How Jungle Rot Could Power the Future
A microscopic image of Trichoderma reesei with enzyme-secreting structures stained red and cell walls stained blue.
CREDIT: Mari Valkonen, VTT Finland
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The genetics of "jungle rot" may hold the key to more economical biofuel in the near future.
Ethanol, the most common biofuel, is primarily made from grains, sugarcane and other crops. But it can also be made from cellulose — a chain-like molecule found in stems, bark and other plant parts.
To break down cellulose into fermentable sugars, however, requires special enzymes, called cellulases, which are expensive to produce. The biofuel industry has primarily obtained cellulase from the fungi Trichoderma reesei, which became infamous during World War II as jungle rot. The green mold (molds are a type of fungus) devoured military tents and uniforms in the South Pacific.
"T. reesei is currently the champion microorganism for commercial cellulase production," said Michael Himmel of the National Renewable Energy Laboratory in Golden, Colo.
To help reduce the cost of cellulase, an international group of scientists organized by the Department of Energy's Joint Genome Institute (JGI) in Walnut Creek, Calif., has now sequenced the DNA of one strain of T. reesei from the Solomon Islands.
The hope is that this genetic information could allow the engineering of fungi or bacteria that can produce enzymes more efficiently than the current approach.
Break it down
Although biofuel has lately taken a bad rap due to links to rising food prices and possible environmental damage, this largely concerns ethanol derived from corn grain and other non-cellulosic sources, which have readily fermentable sugars.
Cellulosic ethanol has less of an impact on food prices because it is made from non-food crops, such as switch grass, or waste products, such as cornstalks. Moreover, studies have shown that ethanol from these inedible plant materials has a lower carbon footprint than corn-based ethanol.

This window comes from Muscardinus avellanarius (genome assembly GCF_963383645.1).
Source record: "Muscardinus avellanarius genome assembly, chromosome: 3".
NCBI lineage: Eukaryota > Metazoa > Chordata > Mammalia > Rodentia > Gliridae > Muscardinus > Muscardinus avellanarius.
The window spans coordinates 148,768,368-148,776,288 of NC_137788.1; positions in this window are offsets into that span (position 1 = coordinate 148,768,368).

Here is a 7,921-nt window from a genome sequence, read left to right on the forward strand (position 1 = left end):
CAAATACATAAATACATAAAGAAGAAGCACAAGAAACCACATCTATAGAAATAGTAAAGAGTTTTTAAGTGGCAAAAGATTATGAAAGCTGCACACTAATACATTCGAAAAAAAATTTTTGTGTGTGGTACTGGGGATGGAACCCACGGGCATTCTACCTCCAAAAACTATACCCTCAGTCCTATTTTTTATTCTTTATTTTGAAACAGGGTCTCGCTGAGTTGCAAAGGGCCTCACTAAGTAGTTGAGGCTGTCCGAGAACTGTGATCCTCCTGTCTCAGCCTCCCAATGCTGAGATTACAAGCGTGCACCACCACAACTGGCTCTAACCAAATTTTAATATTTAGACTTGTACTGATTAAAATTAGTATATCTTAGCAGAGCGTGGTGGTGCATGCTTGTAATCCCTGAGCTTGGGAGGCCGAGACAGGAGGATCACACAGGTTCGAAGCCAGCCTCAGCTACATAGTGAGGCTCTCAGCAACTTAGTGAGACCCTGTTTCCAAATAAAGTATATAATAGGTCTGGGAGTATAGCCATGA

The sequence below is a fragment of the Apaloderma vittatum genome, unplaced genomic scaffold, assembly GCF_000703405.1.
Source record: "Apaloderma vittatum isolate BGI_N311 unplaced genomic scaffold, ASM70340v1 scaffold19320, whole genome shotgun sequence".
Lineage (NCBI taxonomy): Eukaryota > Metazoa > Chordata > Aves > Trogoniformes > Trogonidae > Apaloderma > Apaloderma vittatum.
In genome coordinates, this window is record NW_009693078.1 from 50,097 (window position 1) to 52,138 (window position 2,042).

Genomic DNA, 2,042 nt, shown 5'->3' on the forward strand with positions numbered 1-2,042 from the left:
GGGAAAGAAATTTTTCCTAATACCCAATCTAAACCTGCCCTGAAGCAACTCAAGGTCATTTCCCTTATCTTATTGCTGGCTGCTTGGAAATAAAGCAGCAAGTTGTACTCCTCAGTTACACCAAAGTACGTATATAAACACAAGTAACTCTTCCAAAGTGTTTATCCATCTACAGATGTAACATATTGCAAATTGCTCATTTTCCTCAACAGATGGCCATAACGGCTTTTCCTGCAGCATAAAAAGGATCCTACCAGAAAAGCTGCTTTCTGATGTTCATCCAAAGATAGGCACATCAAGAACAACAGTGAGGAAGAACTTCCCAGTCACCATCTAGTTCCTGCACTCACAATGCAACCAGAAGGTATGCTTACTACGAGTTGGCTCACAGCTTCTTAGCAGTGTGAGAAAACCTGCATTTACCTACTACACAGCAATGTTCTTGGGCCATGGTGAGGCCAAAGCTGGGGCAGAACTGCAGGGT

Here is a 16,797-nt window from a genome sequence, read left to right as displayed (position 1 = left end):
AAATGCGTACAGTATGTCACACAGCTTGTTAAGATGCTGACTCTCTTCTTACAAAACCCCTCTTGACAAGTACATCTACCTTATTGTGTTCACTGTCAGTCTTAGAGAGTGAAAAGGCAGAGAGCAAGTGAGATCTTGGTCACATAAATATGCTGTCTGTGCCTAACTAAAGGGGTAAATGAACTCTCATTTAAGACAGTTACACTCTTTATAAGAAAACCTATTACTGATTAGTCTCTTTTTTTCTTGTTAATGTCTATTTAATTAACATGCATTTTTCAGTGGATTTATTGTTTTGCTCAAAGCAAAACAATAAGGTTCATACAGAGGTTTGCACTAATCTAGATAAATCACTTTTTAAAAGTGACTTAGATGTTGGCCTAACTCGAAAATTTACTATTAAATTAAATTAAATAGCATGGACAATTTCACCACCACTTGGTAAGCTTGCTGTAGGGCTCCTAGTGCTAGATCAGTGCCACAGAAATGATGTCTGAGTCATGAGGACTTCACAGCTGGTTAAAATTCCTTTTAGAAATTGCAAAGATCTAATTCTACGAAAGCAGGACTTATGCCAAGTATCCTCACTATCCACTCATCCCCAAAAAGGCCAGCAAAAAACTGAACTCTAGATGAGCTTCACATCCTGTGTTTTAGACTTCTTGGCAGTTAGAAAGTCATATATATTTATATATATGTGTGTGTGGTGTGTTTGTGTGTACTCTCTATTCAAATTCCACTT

Despite these facts, most ethanol in the United States continues to be made from corn grain, partly because cellulose is very hard to break down.
A better biofuel
Only certain organisms, such as bacteria in termite guts and fungi such as T. reesei, are able to degrade cellulose for energy, and extracting enzymes from these organisms has been expensive.
In 2001, the enzymes for making one gallon of ethanol cost more than $5, regardless of how they were derived. Since then, biotechnology research has reduced this to less than 20 cents, but even greater price reductions are needed to make biofuels more economical for consumers.
"The overall conversion process must be made less costly," said Himmel, who was not part of the current study. "Research aimed at improving the performance of fungal and bacterial cellulases is critical if these processes are to be robust."
To this end, the JGI researchers sequenced the 34 million base pairs in the T. reesei genome. The group was surprised to find that the fungus had a smaller number of enzyme-producing genes than other related fungi.
"We were aware of T. reesei’s reputation as a producer of massive quantities of degrading enzymes; however, we were surprised by how few enzyme types it produces, which suggested to us that its protein secretion system is exceptionally efficient," said lead author Diego Martinez from JGI.
The way its enzyme-producing genes were clustered together may also explain why T. reesei is able to degrade plant material so quickly, the authors wrote in a recent issue of Nature Biotechnology.
This new gene map will presumably give biotech companies the means for "tinkering with the genetics to make T. reesei produce more — or a better profile of — enzymes," Martinez told LiveScience.
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